Whoever built the 52 Book Club list knows me way too well.
If you’ve never heard of the list, it’s a quirky approach to getting people to read more in the New Year. Mind you, encouraging me to read is like encouraging Batman to fight crime – it’s not exactly a hard sell – but the list has become a favorite New Year’s tradition of mine because of how it does it.
Like a lot of reading lists, it encourages people to read 52 books in 52 weeks. But only a few entries are as straightforward as “a book in (x) genre” or “a book by (y) author.” Instead, most of its prompts are on the quirky side, such as “a book you meant to read last year,” “sends you down a rabbit hole,” or “a book that ‘everyone’ has read.”
Because of the list’s flexibility, it fits my reading habits well. But because the prompts are so varied, I always find myself exploring some books I wouldn’t have thought to try before. It’s a good match.
But for 2024, one prompt hit me right in the history: “a buddy read.” In other words, two people reading the same book so they can talk about it later.
Naturally, my thoughts went to Dad.
Both my parents are huge readers, but Dad was the one who passed on a love of reading out loud. From childhood all the way into college, we would pick out a book and then read it out loud together, passing it back and forth either at mid-chapter or on chapter breaks.
Together, we explored J.R.R. Tolkien, Farley Mowat, Mark Twain and many more. We’re both a believer in “doing voices” where we can, so our living room or car pool would often resonate with our personal attempts at amateur theater. (He’s always admired my Sam Gamgee while I remain envious of his Treebeard.)
It built a bond. And a habit.
When Heather and I married, we started doing the same thing. And of course, when we began taking care of Missy, it really took off. Missy’s developmental disabilities keep her from reading the story directly but not from appreciating it, and she’s often pointed out favorite characters and moments when we run across them elsewhere. (As a result, I now know where every image of Gandalf is within a 20-block radius.)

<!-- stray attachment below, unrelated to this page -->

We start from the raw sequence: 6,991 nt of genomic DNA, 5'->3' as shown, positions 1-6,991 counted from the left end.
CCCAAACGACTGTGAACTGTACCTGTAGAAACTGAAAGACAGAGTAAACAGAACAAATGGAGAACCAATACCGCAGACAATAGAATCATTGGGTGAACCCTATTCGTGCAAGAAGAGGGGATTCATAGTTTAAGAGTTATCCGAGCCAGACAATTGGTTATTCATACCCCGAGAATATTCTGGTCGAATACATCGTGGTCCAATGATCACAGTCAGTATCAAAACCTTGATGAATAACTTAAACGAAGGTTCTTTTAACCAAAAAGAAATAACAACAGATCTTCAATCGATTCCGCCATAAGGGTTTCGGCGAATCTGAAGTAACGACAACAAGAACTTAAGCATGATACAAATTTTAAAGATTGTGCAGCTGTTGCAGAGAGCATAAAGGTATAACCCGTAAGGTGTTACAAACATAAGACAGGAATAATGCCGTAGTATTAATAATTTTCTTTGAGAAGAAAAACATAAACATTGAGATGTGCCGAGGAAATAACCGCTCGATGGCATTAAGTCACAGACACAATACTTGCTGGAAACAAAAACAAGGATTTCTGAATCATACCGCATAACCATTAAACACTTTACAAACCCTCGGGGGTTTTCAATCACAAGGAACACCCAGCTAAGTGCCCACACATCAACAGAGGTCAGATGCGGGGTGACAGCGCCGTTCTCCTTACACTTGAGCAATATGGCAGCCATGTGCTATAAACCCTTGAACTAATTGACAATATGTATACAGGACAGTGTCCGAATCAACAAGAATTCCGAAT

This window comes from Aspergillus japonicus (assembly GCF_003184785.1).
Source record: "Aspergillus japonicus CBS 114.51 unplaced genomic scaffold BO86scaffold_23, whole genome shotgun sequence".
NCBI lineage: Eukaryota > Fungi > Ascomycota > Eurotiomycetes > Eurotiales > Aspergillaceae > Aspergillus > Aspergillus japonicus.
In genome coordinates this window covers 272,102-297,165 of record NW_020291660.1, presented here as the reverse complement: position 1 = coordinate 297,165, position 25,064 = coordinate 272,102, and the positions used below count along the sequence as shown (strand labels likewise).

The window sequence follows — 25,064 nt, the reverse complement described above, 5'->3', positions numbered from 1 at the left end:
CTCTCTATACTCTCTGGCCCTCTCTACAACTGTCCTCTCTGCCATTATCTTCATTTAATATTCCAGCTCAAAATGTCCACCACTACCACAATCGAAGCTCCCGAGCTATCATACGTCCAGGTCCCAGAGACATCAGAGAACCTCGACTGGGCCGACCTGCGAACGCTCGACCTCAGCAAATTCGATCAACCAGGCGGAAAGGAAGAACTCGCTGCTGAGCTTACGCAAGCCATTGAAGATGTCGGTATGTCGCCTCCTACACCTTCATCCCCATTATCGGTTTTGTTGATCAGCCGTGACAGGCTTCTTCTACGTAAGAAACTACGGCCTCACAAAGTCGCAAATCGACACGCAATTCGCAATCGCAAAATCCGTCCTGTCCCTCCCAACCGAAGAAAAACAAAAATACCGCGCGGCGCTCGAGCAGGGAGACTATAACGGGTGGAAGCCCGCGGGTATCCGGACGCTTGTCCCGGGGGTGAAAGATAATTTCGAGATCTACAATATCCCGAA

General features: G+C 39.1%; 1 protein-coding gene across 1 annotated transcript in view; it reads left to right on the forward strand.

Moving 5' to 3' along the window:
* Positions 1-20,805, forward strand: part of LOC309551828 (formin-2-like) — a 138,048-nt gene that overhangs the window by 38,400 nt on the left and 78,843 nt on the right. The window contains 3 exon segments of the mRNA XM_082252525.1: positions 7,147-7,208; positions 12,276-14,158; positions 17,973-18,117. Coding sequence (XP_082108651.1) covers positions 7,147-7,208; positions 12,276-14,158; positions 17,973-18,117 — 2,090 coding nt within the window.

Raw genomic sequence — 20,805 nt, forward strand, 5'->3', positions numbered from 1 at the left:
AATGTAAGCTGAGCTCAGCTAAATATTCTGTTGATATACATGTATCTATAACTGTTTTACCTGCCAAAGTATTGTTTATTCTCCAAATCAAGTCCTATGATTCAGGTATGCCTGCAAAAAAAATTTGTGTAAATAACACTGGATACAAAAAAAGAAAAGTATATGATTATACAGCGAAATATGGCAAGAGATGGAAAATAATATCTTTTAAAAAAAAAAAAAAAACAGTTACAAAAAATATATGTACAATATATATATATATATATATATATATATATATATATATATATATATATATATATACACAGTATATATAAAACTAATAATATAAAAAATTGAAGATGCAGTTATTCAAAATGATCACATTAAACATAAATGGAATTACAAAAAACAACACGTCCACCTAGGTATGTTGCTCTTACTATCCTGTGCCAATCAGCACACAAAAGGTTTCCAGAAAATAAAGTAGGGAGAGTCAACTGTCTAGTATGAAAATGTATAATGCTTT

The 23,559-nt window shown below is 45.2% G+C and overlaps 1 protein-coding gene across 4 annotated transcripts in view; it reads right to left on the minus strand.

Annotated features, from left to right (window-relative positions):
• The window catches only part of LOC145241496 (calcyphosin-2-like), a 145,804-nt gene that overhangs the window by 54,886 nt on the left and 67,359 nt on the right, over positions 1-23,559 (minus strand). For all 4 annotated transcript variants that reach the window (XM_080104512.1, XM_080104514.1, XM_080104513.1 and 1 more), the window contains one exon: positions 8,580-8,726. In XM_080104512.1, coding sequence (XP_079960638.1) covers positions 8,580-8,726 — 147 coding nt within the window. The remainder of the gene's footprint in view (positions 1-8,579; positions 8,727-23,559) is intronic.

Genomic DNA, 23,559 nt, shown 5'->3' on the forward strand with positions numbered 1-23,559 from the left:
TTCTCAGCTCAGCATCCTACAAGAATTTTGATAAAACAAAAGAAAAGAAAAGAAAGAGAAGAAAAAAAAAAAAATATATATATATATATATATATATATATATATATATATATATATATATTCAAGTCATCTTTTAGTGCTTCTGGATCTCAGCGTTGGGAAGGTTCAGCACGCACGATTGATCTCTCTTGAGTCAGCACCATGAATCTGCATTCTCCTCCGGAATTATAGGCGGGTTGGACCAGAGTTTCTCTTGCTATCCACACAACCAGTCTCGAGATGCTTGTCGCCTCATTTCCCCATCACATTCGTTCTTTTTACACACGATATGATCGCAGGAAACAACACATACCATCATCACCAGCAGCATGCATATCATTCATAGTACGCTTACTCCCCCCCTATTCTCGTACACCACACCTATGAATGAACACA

Once again, we tied ourselves together with words and memories.
And really, that’s what the best stories do.
It doesn’t have to be performative. Silent readers can certainly share memories, lessons and experiences too (as Mom and I have done many times). But either way, the essence of a story is connection, even empathy. You walk alongside a character and live their life. You enter an author’s head and wrestle with their thoughts and ideas. What you find may even shape your own personal story – which then touches the stories of everyone around you.
In that sense, I suppose, life is a “buddy read.”
We’re entering the next chapter now, each of us with our own stories to write and share. Together, we can create one that’s worth re-reading … or at least be a character who’s remembered fondly in someone’s tale.
I’m looking forward to that. Even if it’ll never appear on any reading list.
Happy New Year, one and all.
And while we’re at it … have you read any good books lately?